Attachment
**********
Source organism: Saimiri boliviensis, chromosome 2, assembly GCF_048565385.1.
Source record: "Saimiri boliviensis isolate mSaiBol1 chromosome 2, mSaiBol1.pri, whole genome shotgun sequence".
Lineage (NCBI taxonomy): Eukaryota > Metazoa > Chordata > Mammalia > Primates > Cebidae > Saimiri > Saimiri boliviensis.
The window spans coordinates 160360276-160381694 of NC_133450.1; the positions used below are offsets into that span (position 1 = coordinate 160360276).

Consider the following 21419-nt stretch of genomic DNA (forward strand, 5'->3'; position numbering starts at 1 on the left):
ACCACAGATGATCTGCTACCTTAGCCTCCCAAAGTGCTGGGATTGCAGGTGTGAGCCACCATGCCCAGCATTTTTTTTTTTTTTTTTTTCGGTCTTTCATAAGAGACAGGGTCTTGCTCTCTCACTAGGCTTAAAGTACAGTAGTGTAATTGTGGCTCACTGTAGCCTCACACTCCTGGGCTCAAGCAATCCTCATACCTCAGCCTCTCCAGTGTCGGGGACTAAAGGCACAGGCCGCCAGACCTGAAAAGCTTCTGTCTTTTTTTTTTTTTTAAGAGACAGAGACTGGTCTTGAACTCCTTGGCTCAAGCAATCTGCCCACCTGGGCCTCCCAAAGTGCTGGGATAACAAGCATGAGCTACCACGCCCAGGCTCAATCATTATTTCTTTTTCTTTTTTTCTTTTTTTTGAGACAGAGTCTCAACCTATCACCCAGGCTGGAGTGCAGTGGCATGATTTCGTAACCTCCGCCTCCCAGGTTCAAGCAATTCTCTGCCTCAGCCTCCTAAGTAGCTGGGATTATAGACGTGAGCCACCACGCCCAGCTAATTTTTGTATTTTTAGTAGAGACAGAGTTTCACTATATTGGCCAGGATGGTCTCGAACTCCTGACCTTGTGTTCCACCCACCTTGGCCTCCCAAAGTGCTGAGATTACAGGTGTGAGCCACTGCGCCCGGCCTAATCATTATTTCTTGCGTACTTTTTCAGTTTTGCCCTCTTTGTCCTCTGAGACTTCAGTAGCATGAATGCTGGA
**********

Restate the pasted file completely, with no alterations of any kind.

Source organism: Saimiri boliviensis, chromosome 2, assembly GCF_048565385.1.
Source record: "Saimiri boliviensis isolate mSaiBol1 chromosome 2, mSaiBol1.pri, whole genome shotgun sequence".
Lineage (NCBI taxonomy): Eukaryota > Metazoa > Chordata > Mammalia > Primates > Cebidae > Saimiri > Saimiri boliviensis.
The window spans coordinates 160360276-160381694 of NC_133450.1; the positions used below are offsets into that span (position 1 = coordinate 160360276).

Consider the following 21419-nt stretch of genomic DNA (forward strand, 5'->3'; position numbering starts at 1 on the left):
ACCACAGATGATCTGCTACCTTAGCCTCCCAAAGTGCTGGGATTGCAGGTGTGAGCCACCATGCCCAGCATTTTTTTTTTTTTTTTTTTCGGTCTTTCATAAGAGACAGGGTCTTGCTCTCTCACTAGGCTTAAAGTACAGTAGTGTAATTGTGGCTCACTGTAGCCTCACACTCCTGGGCTCAAGCAATCCTCATACCTCAGCCTCTCCAGTGTCGGGGACTAAAGGCACAGGCCGCCAGACCTGAAAAGCTTCTGTCTTTTTTTTTTTTTTAAGAGACAGAGACTGGTCTTGAACTCCTTGGCTCAAGCAATCTGCCCACCTGGGCCTCCCAAAGTGCTGGGATAACAAGCATGAGCTACCACGCCCAGGCTCAATCATTATTTCTTTTTCTTTTTTTCTTTTTTTTGAGACAGAGTCTCAACCTATCACCCAGGCTGGAGTGCAGTGGCATGATTTCGTAACCTCCGCCTCCCAGGTTCAAGCAATTCTCTGCCTCAGCCTCCTAAGTAGCTGGGATTATAGACGTGAGCCACCACGCCCAGCTAATTTTTGTATTTTTAGTAGAGACAGAGTTTCACTATATTGGCCAGGATGGTCTCGAACTCCTGACCTTGTGTTCCACCCACCTTGGCCTCCCAAAGTGCTGAGATTACAGGTGTGAGCCACTGCGCCCGGCCTAATCATTATTTCTTGCGTACTTTTTCAGTTTTGCCCTCTTTGTCCTCTGAGACTTCAGTAGCATGAATGCTGGA